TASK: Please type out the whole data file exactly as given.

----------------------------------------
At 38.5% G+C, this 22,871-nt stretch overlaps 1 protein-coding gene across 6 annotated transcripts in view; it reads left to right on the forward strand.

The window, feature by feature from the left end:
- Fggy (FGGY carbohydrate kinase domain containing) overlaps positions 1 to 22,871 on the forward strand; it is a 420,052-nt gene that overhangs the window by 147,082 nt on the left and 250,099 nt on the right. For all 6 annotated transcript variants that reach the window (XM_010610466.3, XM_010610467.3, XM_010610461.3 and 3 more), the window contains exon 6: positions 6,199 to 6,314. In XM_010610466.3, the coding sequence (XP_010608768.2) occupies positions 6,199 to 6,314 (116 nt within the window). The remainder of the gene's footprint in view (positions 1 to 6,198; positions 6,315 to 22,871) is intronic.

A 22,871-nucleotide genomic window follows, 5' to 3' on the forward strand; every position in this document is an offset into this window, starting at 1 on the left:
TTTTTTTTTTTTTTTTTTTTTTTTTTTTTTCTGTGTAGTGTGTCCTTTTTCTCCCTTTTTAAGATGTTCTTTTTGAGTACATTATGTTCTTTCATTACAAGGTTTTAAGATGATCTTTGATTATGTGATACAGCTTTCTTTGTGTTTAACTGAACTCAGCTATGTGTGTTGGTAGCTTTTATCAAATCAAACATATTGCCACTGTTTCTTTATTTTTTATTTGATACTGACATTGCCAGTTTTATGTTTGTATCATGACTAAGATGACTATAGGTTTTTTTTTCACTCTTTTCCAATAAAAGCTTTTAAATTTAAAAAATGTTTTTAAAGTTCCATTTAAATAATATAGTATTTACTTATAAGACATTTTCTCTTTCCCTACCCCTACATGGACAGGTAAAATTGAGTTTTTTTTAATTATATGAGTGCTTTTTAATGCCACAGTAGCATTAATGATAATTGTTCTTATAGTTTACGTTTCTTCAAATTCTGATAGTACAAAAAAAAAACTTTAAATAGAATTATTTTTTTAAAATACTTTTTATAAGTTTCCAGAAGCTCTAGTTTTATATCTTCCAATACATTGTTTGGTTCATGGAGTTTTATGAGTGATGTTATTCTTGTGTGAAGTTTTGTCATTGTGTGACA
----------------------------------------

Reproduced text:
At 38.5% G+C, this 22,871-nt stretch overlaps 1 protein-coding gene across 6 annotated transcripts in view; it reads left to right on the forward strand.

The window, feature by feature from the left end:
- Fggy (FGGY carbohydrate kinase domain containing) overlaps positions 1 to 22,871 on the forward strand; it is a 420,052-nt gene that overhangs the window by 147,082 nt on the left and 250,099 nt on the right. For all 6 annotated transcript variants that reach the window (XM_010610466.3, XM_010610467.3, XM_010610461.3 and 3 more), the window contains exon 6: positions 6,199 to 6,314. In XM_010610466.3, the coding sequence (XP_010608768.2) occupies positions 6,199 to 6,314 (116 nt within the window). The remainder of the gene's footprint in view (positions 1 to 6,198; positions 6,315 to 22,871) is intronic.

A 22,871-nucleotide genomic window follows, 5' to 3' on the forward strand; every position in this document is an offset into this window, starting at 1 on the left:
TTTTTTTTTTTTTTTTTTTTTTTTTTTTTTCTGTGTAGTGTGTCCTTTTTCTCCCTTTTTAAGATGTTCTTTTTGAGTACATTATGTTCTTTCATTACAAGGTTTTAAGATGATCTTTGATTATGTGATACAGCTTTCTTTGTGTTTAACTGAACTCAGCTATGTGTGTTGGTAGCTTTTATCAAATCAAACATATTGCCACTGTTTCTTTATTTTTTATTTGATACTGACATTGCCAGTTTTATGTTTGTATCATGACTAAGATGACTATAGGTTTTTTTTTCACTCTTTTCCAATAAAAGCTTTTAAATTTAAAAAATGTTTTTAAAGTTCCATTTAAATAATATAGTATTTACTTATAAGACATTTTCTCTTTCCCTACCCCTACATGGACAGGTAAAATTGAGTTTTTTTTAATTATATGAGTGCTTTTTAATGCCACAGTAGCATTAATGATAATTGTTCTTATAGTTTACGTTTCTTCAAATTCTGATAGTACAAAAAAAAAACTTTAAATAGAATTATTTTTTTAAAATACTTTTTATAAGTTTCCAGAAGCTCTAGTTTTATATCTTCCAATACATTGTTTGGTTCATGGAGTTTTATGAGTGATGTTATTCTTGTGTGAAGTTTTGTCATTGTGTGACA